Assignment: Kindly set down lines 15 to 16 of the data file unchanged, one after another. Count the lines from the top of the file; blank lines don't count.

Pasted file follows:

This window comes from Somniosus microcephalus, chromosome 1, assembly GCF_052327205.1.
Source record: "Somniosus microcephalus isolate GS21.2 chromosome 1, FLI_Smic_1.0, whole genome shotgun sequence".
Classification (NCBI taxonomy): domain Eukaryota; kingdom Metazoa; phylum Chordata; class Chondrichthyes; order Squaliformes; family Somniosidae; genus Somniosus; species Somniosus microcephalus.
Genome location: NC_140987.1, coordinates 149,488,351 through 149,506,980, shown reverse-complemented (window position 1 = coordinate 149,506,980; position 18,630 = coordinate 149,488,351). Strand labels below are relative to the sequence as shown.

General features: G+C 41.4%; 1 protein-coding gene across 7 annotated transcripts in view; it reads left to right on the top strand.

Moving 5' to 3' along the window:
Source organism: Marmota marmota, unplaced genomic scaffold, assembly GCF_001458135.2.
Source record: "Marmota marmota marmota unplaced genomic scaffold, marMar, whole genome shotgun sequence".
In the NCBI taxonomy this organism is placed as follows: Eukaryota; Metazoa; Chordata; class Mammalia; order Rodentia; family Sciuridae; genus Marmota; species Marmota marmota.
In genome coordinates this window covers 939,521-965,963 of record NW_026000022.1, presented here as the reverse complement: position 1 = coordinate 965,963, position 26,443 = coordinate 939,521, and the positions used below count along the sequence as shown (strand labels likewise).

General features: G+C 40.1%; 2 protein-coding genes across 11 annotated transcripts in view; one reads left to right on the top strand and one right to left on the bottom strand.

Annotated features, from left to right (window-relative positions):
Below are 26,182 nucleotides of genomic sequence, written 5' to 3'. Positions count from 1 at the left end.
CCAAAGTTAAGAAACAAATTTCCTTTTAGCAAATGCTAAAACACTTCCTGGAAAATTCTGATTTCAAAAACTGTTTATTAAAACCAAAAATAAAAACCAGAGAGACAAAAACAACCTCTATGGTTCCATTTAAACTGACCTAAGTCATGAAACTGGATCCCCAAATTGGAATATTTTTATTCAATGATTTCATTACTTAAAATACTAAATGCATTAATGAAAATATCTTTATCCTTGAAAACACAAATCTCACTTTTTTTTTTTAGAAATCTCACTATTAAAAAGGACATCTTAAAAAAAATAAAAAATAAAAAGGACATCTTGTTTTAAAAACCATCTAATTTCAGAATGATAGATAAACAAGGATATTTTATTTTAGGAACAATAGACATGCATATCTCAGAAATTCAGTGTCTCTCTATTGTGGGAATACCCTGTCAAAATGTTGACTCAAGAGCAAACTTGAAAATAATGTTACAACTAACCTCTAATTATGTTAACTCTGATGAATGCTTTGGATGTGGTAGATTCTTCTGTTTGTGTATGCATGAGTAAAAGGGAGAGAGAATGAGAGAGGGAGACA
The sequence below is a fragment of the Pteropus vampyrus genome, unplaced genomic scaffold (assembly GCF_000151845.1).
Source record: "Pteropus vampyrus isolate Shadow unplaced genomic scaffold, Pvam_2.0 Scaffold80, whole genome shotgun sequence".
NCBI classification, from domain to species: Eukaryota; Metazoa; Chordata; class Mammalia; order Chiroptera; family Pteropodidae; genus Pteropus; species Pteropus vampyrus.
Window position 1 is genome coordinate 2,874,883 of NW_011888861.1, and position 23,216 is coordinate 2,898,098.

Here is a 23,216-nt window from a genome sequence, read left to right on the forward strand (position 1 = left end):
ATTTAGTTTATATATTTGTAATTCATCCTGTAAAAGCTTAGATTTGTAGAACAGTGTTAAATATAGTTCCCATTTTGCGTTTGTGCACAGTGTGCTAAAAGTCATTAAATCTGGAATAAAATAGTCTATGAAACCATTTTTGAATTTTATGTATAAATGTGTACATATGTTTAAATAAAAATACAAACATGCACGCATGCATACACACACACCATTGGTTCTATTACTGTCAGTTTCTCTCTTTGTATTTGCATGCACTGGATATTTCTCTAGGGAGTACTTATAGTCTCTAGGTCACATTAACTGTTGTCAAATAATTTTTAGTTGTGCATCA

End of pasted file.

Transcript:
The sequence below is a fragment of the Pteropus vampyrus genome, unplaced genomic scaffold (assembly GCF_000151845.1).
Source record: "Pteropus vampyrus isolate Shadow unplaced genomic scaffold, Pvam_2.0 Scaffold80, whole genome shotgun sequence".